My Christian heritage is a most precious part of my life. My mother was the epitome of the Proverbs 31 woman (look her up in the Bible or on-line, if you are not familiar with her . . . the 31st chapter of Proverbs). Mom taught me what it means to be a faithful Christian. It’s not about religion; it’s about having a loving relationship with God through Jesus.
Some of my earliest memories are saying my “Now I lay me down to sleep” prayer every night; sitting in tiny chairs in a classroom with other children while our Sunday School teacher taught us that Jesus loved us, usually using felt figures on a board as visual aids; sitting on the front row seats in church with my siblings while our mother played the piano; and hurrying eagerly to Children’s Church where we had fun and learned about the things of God. Vacation Bible School was something I looked forward to every summer from a tiny girl all the way through my teen years. It was always fun, and I always learned more than I realized at the time.
One of the main things I learned as a child and am still learning as a senior citizen is how relevant the Word of God is . . . how on-target it is for every stage and situation of life. It means a lot to me when I am going through a hard situation, and I find the perfect scripture verse to encourage or guide me. Some people look at the Bible as if it were just a dusty old book, but it is the living Word of God . . . always powerful, always relevant, always precious.
When my son was in rehab, we could only write letters for a time . . . no phone calls or visits. He was going through a hellacious time, and I tried to encourage him as much as I could through letters. The thing about me is I can only be me. So, being me, I scattered scripture verses throughout the letters to back up what I was trying to communicate, because scripture is what encourages me most in difficult times. It never occurred to me that he might receive it differently from the way I intended. I raised him in church and to know the Bible. When I received a letter from him saying, “Mom, you’re a good writer. Use your own words. You don’t have to quote scripture at me,” I was surprised and a little hurt. I never meant to preach at him . . . only encourage him the best way I knew how.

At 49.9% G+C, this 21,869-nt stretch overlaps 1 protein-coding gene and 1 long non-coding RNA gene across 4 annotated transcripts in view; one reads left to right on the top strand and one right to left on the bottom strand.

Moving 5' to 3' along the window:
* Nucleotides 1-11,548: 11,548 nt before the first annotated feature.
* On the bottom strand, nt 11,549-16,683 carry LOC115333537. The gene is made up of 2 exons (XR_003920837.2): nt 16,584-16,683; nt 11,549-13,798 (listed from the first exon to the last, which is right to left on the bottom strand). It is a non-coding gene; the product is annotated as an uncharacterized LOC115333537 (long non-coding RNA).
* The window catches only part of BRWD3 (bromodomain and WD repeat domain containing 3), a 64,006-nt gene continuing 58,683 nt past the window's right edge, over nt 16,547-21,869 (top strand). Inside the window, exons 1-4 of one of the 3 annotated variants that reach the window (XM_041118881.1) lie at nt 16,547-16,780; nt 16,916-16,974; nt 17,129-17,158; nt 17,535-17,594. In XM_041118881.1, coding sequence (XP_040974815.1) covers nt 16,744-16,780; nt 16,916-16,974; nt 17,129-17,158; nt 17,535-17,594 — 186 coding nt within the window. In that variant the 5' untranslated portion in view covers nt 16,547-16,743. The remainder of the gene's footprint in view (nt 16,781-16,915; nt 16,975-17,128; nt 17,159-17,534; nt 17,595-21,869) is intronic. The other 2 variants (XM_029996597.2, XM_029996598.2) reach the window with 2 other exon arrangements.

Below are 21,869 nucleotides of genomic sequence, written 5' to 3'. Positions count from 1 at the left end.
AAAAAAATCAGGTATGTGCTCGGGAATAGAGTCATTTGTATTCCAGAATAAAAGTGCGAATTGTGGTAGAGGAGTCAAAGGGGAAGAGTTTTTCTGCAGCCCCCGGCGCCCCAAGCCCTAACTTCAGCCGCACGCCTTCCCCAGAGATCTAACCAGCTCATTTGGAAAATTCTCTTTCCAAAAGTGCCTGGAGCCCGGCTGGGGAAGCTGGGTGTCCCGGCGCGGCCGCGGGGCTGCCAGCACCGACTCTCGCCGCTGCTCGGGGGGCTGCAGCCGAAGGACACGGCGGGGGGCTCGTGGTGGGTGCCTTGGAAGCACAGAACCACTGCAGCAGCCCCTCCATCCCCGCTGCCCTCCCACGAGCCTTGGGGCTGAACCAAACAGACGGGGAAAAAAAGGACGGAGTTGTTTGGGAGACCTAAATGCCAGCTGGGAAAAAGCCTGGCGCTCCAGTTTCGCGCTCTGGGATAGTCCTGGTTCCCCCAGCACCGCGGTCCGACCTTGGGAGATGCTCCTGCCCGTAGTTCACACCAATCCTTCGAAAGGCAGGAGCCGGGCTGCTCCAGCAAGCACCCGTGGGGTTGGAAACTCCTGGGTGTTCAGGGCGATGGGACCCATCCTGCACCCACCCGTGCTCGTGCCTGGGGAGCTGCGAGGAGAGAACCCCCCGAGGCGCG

Unfortunately . . . or perhaps fortunately . . . I had already mailed him a letter with, yes, more scripture. He had written how hard it was for him to sleep at night; how badly his dreams tormented him. I told him about when I was a young woman, and his dad worked out of town all week and came home on weekends. I had never been on my own before. I went from Daddy’s house to our first home after my husband Bill and I were married. I had a lot of trouble sleeping when he was out of town. Every little creak and noise frightened me during the night. One night I was reading my Bible and found a verse in Psalm 4:8, “In peace I will lie down and sleep, for you alone, Lord, make me dwell in safety.” That verse came alive to me, and I quoted it every night before I went to bed. It reminded me that God would keep me safe. The fear left, and I never had trouble sleeping again. My hope was that the same verse would help my son.
Several weeks later, we were taking him to a half-way house. I overheard him tell his brother, “Yeah, wouldn’t you know it? About the time I told Mom she doesn’t need to quote scripture at me, she found out I was having nightmares and not sleeping, and she sent this verse to me that was spot-on.” He laughed. I smiled. That’s the way the Bible is . . . spot-on in every situation. My son is now program director for two half-way houses, and he gives God the glory for keeping him clean all these years. And I think he’s accepted that he has a mother whose every day conversation just might include verses from the Bible.
Since then, I’ve tried to be mindful of who I am talking to and what the situation is, so that I don’t seem to be preaching at anyone. I never wanted to do that. Encourage, yes. Preach, no. But I also don’t want to hesitate to share a verse with someone if it is timely and needed. “A word fitly spoken is like apples of gold in a setting of silver” (Proverbs 25:11). There is no word more fitly spoken than the Word of God.